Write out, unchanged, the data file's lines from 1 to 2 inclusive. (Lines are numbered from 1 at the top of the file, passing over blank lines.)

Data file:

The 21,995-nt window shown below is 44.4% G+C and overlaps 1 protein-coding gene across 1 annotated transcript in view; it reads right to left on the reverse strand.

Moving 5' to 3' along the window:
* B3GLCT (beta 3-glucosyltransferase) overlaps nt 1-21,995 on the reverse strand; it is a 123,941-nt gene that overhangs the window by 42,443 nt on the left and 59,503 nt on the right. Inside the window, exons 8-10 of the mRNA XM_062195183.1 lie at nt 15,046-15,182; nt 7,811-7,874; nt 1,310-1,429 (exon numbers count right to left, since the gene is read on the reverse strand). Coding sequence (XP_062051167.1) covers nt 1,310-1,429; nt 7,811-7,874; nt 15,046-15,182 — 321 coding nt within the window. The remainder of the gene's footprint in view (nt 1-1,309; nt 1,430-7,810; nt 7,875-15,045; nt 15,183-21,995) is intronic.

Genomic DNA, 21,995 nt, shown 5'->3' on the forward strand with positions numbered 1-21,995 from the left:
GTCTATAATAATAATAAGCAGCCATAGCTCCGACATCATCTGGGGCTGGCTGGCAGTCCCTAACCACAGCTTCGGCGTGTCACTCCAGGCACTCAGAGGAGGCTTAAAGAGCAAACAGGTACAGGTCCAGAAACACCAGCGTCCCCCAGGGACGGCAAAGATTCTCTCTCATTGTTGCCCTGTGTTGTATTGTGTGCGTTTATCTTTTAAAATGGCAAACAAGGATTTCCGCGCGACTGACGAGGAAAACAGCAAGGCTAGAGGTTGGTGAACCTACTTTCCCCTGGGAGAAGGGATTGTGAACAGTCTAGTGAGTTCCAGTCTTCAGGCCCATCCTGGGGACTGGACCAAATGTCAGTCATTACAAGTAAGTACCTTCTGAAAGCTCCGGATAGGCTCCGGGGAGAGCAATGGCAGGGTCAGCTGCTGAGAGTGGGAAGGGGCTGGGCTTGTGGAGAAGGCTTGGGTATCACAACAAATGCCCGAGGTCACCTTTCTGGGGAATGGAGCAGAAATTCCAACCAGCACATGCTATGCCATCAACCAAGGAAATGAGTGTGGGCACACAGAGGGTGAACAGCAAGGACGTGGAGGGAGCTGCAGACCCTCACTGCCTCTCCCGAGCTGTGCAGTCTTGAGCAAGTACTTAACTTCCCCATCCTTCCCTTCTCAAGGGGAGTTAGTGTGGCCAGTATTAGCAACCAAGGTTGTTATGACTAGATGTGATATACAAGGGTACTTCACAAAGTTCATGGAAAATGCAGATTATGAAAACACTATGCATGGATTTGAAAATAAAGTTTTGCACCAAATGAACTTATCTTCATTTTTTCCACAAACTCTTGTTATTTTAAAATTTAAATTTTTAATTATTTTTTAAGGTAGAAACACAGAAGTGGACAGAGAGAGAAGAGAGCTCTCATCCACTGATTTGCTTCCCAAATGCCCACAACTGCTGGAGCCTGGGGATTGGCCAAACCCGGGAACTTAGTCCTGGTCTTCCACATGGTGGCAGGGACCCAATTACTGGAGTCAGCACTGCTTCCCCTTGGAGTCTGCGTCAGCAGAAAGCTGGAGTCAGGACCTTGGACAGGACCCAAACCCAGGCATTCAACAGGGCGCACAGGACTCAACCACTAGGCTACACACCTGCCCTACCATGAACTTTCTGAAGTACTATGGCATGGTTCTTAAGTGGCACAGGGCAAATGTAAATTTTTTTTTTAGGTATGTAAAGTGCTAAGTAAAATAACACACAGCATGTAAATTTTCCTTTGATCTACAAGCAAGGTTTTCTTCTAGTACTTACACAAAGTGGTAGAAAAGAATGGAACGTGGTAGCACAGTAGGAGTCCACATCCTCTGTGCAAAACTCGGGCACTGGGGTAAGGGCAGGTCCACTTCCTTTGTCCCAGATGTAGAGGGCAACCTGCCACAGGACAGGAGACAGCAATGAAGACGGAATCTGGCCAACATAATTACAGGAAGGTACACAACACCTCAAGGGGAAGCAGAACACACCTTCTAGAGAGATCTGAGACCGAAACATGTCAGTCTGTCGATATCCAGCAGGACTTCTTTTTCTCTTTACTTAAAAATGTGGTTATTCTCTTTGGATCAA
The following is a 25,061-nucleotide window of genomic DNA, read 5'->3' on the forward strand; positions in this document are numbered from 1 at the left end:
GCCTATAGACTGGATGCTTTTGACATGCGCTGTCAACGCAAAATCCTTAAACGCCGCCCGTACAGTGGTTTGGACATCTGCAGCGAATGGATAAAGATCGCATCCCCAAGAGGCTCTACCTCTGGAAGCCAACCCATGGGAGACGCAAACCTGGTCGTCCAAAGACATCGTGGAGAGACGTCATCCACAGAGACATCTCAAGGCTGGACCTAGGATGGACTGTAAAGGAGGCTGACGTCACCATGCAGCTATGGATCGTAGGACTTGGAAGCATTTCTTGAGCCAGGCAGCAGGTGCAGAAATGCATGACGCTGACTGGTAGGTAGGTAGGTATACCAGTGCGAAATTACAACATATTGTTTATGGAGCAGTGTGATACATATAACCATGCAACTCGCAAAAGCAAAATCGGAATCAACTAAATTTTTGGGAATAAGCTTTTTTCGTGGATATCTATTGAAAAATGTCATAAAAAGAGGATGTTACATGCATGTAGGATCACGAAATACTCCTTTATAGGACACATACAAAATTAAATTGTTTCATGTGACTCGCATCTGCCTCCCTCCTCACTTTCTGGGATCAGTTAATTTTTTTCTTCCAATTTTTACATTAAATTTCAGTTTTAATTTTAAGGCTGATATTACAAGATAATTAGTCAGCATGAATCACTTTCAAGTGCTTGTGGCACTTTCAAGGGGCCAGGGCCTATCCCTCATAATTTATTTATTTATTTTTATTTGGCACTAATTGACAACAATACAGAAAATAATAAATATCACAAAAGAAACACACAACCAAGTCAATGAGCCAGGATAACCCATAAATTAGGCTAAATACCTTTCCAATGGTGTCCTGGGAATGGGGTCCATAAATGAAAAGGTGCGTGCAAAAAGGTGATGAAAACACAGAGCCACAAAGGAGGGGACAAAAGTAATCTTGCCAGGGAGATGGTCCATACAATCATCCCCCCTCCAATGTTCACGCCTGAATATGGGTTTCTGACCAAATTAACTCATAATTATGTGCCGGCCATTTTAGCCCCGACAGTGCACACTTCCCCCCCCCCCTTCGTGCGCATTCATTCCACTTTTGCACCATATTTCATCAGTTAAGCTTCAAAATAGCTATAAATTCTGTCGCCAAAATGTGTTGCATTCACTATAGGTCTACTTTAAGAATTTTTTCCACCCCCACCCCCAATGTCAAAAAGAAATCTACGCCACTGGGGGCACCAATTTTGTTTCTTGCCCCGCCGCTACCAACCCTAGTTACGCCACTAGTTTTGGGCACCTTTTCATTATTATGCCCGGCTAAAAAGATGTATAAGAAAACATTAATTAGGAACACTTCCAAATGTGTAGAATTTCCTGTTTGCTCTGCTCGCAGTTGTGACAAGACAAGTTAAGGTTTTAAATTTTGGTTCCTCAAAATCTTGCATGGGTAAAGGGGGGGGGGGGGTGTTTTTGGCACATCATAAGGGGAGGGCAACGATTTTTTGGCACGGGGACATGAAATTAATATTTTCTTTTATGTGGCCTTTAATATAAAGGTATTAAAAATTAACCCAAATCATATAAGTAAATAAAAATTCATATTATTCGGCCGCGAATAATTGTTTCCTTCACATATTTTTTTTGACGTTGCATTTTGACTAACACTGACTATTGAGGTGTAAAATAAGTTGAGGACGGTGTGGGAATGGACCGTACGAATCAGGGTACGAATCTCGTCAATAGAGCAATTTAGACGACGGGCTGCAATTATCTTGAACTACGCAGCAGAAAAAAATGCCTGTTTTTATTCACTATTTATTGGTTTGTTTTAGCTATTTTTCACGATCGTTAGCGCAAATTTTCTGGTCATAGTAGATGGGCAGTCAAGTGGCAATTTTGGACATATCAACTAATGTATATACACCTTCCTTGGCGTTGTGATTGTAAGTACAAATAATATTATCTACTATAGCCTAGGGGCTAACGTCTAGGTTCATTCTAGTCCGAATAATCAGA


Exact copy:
The 21,995-nt window shown below is 44.4% G+C and overlaps 1 protein-coding gene across 1 annotated transcript in view; it reads right to left on the reverse strand.

Moving 5' to 3' along the window: